Celebrating the summer of '95 ... Zara, Calcutta Live

A very nice lunch (cabbage with fish head, rui kaalia and chicken curry and mishti doi) at my Boromashi and Mesho's and I headed to the South City Mall again.


I was catching up with my friend, J, from the 92 - 95 batch of Presidency College, a vintage year.

I took the opportunity of waiting for her and had some phuchkas outside the mall. So now I have rolls, mishti, Flurys, dalmut and phuchkas ticked off from my Calcutta 'must eat' list. Which is probably a good time to slip in the fact that I decided to skip Mocamboand its Fish a la Diana which is a big part of our must eat list. J & I went to Zara at South City instead.

Zara is a Tapas bar. It has nothing to do with Tapas Pal the very unlikely chubby, curly haired matinee idol of Bengali cinema in the eighties. Tapas is a Spanish concept. J, who is a professional journo, informed me that Tapas is Spanish for 'lids'. They apparently are starters which are placed on your drink as you nibble on them.

Zara had some nice Spanish posters in tribute to its roots. The pub was fairly modern otherwise with its chrome decor and fluorescent blue lighting.



The music was a bit too loud for two thirty somethings catching up on gossip and shared memories. J and I both felt that there is a huge untapped opportunity for lounge bars/ pubs with muted music where you could hear yourself talk.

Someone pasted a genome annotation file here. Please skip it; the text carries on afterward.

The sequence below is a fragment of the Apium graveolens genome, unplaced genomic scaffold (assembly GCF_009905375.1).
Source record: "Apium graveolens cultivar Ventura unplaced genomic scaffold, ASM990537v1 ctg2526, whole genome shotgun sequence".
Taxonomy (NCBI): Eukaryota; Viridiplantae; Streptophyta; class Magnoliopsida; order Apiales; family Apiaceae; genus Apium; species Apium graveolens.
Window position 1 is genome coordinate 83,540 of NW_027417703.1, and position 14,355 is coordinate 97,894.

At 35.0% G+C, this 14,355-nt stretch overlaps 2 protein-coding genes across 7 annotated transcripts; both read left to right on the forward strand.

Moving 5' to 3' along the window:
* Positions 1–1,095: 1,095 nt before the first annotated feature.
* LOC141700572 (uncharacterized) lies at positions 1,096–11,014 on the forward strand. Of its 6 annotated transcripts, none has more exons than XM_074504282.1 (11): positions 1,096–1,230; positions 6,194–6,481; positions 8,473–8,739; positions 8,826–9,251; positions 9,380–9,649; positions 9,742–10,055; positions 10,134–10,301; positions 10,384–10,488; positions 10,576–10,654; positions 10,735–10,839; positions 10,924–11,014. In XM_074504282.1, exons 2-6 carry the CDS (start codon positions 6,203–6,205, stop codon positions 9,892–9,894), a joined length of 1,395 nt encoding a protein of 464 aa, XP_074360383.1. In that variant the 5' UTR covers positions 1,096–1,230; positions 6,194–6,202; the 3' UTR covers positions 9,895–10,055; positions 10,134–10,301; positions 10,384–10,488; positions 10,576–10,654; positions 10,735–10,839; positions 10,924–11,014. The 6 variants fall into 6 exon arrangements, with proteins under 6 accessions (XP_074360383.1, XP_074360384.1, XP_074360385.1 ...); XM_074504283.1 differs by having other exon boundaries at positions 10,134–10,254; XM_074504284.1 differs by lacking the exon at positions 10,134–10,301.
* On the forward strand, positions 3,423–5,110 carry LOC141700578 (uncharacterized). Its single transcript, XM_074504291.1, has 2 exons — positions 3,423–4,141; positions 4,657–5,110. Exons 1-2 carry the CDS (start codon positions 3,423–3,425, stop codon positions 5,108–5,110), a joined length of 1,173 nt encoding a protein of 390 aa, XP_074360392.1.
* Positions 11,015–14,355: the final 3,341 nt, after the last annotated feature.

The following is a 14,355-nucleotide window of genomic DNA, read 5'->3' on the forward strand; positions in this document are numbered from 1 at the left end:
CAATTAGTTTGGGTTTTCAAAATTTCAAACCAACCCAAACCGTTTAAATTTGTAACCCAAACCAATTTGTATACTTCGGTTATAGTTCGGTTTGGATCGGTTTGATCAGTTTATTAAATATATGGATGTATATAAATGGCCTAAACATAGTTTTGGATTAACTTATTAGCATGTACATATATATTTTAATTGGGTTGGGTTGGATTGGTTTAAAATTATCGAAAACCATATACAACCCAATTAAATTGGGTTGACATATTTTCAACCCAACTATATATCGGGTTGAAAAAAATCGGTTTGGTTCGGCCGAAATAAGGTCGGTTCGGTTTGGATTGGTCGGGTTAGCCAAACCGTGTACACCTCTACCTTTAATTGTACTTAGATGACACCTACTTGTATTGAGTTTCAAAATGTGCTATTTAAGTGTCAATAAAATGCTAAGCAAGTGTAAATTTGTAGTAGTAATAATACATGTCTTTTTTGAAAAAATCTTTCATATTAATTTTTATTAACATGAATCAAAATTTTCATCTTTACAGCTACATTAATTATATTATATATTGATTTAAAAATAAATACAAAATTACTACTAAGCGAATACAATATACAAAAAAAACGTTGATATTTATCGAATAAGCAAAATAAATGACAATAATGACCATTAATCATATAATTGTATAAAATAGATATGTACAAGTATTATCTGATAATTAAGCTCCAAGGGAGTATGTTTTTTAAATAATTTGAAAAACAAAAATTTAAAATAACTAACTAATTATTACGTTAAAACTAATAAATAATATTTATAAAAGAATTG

Ironically Wikipedia says that the purpose of Tapas is to facilitate talking so that people don't have to concentrate on their food.

The place was too uber cool to have a staid drink and I went for a cocktail. I must say that they did a potent job with my favourite long island ice tea.

We tried a manchego cheese and serrano ham briscoto. The cheese was wonderfully strong and had a nice crusty texture. The sorrino ham was described as the ham of a 'white pig' and was quite a calm counter balance to the Flamenco'ish cheese.

We then decided to get more bang for our buck and had a nice, well flavoured, slightly tangy lamb strogannof with rice.


I was quite surprised to see the place get empty by 11.30 ish on a Saturday night. It was a place one could simply describe as 'cool' after all. I guess Calcutta still sleeps early.

J told me that it was expensive for Calcutta. Though our evening would have cost probably slightly more at an equivalent place at Mumbai.

And, as in Flurys and Benjorang (a sister concern) earlier, the service was very competent, well informend and friendly ... the new face of service in a traditionally grumpy, socialist but food obsessed city.


Note: My mom's closing words to me tonight were 'close the windows, it will get cold'

Must credit my brother for recommending the place

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